Another great way for your partner to support you is through advocacy! Make sure your partner knows your wishes and desires for your birth so that they can prepare to back you up. They can help ask questions, ask for clarification, get more support if you need it, and request space (when it’s medically safe).

One thing that I notice about mamas who have positive birth experiences in my unit? They have a super support person on their team. Your partner can be that person for you!

6. Most of all, follow mom’s lead

These labor tips for your partner will help them approach your birth with greater confidence and a sense of purpose. No partner wants to feel helpless as they watch their loved one go through labor. They need empowerment and education too!

But it’s important for your partner to always follow your lead. Everyone responds to labor interventions differently, and it will be most important for your support person to tune into you. They’ll need to pick up on your non-verbal cues and recognize what’s working best for mom. Then they can either keep doing that or make a change as needed.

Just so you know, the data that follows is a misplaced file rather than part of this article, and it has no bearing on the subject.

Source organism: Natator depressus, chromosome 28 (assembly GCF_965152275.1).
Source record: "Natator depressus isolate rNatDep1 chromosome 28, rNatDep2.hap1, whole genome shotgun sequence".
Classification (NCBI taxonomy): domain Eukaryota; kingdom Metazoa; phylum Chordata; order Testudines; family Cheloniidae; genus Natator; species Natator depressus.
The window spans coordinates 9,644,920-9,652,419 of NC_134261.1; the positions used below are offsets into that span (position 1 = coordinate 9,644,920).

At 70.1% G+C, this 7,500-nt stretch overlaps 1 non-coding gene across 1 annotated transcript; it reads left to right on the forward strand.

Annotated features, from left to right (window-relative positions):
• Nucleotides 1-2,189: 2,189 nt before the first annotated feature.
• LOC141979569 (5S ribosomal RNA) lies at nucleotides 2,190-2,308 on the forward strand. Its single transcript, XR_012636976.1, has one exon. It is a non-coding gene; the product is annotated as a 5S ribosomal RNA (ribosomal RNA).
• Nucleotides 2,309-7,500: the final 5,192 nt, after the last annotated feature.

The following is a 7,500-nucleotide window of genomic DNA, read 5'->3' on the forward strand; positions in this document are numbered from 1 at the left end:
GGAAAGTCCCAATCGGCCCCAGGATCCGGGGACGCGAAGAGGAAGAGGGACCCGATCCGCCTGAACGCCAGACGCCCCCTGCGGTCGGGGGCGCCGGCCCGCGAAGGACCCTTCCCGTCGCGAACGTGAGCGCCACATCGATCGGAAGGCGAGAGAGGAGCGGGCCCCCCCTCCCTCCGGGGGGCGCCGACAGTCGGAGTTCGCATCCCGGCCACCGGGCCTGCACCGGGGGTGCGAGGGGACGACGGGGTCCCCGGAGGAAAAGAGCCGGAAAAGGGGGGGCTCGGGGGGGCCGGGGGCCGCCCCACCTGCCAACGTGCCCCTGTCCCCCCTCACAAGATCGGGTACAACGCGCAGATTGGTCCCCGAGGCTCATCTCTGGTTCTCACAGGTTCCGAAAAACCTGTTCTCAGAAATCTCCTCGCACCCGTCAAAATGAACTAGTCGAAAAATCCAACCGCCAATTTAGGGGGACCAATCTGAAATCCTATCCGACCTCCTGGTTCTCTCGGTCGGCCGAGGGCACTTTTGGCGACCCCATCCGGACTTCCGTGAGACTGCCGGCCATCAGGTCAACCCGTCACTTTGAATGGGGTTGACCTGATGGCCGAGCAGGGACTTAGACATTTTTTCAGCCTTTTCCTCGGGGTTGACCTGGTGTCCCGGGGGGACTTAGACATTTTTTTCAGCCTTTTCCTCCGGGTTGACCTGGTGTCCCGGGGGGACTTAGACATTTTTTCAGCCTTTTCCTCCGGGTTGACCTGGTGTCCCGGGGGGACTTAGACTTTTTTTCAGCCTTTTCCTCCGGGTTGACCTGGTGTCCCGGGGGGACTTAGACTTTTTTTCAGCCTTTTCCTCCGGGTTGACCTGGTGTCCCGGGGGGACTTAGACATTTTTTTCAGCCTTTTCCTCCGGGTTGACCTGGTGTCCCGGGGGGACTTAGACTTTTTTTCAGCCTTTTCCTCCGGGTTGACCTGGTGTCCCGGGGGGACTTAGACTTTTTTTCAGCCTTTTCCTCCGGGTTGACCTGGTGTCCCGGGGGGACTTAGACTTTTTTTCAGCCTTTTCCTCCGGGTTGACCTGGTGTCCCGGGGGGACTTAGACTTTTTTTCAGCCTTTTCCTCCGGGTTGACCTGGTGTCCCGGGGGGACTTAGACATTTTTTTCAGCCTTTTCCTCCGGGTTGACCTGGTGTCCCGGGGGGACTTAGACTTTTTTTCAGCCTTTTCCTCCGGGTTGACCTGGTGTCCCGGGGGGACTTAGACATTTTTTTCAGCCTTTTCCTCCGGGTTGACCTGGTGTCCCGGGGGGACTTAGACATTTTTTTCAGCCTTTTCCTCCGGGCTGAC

Remember, no two labors are the same, and no two mamas respond to the same exact pain interventions. Reminders to relax, advocacy, trust and positivity are all essential components to the support that will give you a better birth.

Liesel Teen is a labor and delivery nurse (L&D RN), mama, the face behind the popular pregnancy Instagram page @mommy.labornurse and creator of the online childbirth class, Birth It Up. Birth is something she’s been passionate about for as long as she can remember, and she loves sharing her nursing knowledge to help mamas-to-be learn more about pregnancy and birth. She lives in North Carolina and is expecting her second baby in August 2020.

Ingrid & Isabel was born when its founder, Ingrid, was newly pregnant with her daughter Isabel and could no longer button her pre-pregnancy bottoms. She fashioned the first prototype of the Bellaband and spent three years perfecting the design before it hit shelves in 2003. To this day, every piece we make, we design with, on, and for moms. Shop our full line of maternity wear.